- Topics At a Glance
- Solutions to Equations
- Checking Solutions to Equations
- Number of Solutions to an Equation
- Equivalent Equations
- Solving Equations with One Variable
- Adding and Subtracting Constants
- Checking Answers
- Adding and Subtracting Variables
- Multiplication and Division
- Complicated Equations
- Simplifying Equations
- Eliminating Fractions
- Keeping Both Solutions
- When You Get Stuck
**Solving Equations with Multiple Variables**- Solving Equations for Expressions
- Keeping Answers Pretty
- Factoring
**Geometry**- Single-Variable Inequalities
- Strict Inequalities
- Equivalent Inequalities
- Inequalities that Allow Equality
- Solving Inequalities
- In the Real World
- Fitting Things in Spaces
- I Like Abstract Stuff; Why Should I Care?
- How to Solve a Math Problem

If you don't remember them, it is a good idea to review your geometry formulas. They will come back to haunt you all the time, and it is better if they are more like Casper the Friendly Ghost than Jasper the Grumpy Ghost Who Will Scare the Bejeezus out of You in the Middle of the Night. So strange that that Saturday morning cartoon never got off the ground.

If a triangle has height 4 cm and area 20 cm^{2}, how long is the base of the triangle?

This is a fairly straightforward question, as long as you've memorized your geometry formulas. Ahem. The area *A* of a triangle is given by , so plug in the numbers given in the problem to find that

We are multiplying the fraction, the variable, and the 4 together. The variable we can't do anything about for the time being, but we can multiply the fraction and the 4 together to get 2. We can then divide both sides by 2 to find that *b* = 10 cm.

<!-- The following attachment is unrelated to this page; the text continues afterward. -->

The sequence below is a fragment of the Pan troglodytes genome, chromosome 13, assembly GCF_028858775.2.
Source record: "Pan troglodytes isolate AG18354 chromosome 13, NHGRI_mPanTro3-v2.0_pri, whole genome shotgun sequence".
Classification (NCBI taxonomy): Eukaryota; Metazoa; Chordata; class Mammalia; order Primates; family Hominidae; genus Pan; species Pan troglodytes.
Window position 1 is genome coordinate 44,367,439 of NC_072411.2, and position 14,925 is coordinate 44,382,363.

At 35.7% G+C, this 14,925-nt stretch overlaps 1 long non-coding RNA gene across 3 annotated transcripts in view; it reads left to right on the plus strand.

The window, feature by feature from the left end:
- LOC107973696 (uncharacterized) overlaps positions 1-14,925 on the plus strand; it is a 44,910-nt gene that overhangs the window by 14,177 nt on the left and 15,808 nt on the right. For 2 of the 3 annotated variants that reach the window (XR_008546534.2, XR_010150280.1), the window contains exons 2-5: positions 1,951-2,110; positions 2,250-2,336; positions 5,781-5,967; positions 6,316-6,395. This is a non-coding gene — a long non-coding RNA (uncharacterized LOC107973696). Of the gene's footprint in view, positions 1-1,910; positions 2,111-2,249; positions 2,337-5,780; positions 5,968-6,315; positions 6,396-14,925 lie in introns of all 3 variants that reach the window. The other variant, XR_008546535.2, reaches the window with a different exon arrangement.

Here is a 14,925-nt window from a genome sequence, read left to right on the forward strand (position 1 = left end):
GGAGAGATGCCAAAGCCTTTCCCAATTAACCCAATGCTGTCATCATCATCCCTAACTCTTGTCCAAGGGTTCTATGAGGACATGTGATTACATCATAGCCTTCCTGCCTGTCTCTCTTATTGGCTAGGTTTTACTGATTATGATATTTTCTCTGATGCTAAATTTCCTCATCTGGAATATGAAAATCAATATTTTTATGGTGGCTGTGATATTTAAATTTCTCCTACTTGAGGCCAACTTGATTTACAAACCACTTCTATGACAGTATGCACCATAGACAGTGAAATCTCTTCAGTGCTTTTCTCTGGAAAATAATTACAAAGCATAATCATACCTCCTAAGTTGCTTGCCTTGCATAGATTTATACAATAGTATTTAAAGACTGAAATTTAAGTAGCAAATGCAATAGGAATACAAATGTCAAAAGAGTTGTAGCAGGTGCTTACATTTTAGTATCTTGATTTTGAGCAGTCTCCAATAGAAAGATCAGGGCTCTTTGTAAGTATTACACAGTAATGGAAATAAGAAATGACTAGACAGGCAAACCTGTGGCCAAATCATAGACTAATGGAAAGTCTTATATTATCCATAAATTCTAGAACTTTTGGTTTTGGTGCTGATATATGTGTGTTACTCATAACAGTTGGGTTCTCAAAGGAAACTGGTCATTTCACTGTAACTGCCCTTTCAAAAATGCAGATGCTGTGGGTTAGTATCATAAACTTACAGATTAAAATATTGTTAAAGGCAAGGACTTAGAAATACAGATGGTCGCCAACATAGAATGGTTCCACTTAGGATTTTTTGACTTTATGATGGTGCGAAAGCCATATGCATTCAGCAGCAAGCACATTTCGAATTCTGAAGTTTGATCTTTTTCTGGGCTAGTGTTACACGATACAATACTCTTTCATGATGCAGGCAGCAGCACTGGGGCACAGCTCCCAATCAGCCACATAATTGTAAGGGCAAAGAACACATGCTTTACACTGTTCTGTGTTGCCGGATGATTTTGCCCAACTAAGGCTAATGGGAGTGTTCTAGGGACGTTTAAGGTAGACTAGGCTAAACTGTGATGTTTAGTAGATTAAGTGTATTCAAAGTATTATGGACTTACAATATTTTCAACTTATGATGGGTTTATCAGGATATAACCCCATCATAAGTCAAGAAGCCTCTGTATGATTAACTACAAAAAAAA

In the picture below, find a formula for *a*^{2} in terms of the shaded area. Let *A* denote the shaded area.

The shaded area *A* is equal to the area of the square minus the area of the circle. There's no special formula for that part—you can figure out that part by eyeballing it. Or by smelling it, or whatever your most reliable sense is. The side length of the square is *a*, so the area of the square is *a*^{2}.

The radius of the circle is , and the area of the circle is

Putting together all the puzzle pieces, we conclude that

We're almost done. The only thing left is to actually do what the question asks, which is to provide a formula for *a*^{2} in terms of *A*. With whipped cream and a cherry on top, if possible. We need to rearrange our current formula a bit. First, simplify the right-hand side to find that

There are two ways we can go from here. Technically, there are infinitely many ways we can go from here, but only two correct ones. Since time is limited, we will only go over the correct ones.

**Way 1:** Factor out the *a*^{2} from each term in the right-hand side to find that

Divide each side by the quantity in parentheses, and here we are:

**Way 2:** Instead of factoring out the *a*^{2} right away, multiply both sides of the simplified formula for *A* by 4 to get rid of fractions. Then, we find that

4*A* = 4*a*^{2} – π *a*^{2}

which is much prettier. In fact, we would kiss it on the mouth if it had one.

Now factor out *a*^{2} to find that

4*A *= *a*^{2}(4 – π)

and divide by the quantity in parentheses to find that

Exercise 1

What is the height of a rectangular box with volume 144 in^{3}, length 12 in, and width 4 in?

Exercise 2

The picture below shows one right triangle inside another. Apparently, it was cold and sought shelter. The big triangle has two sides of length 2*x*; the little triangle has two sides of length *x*. The area covered by the big triangle but not covered by the little triangle is 24. What is *x*?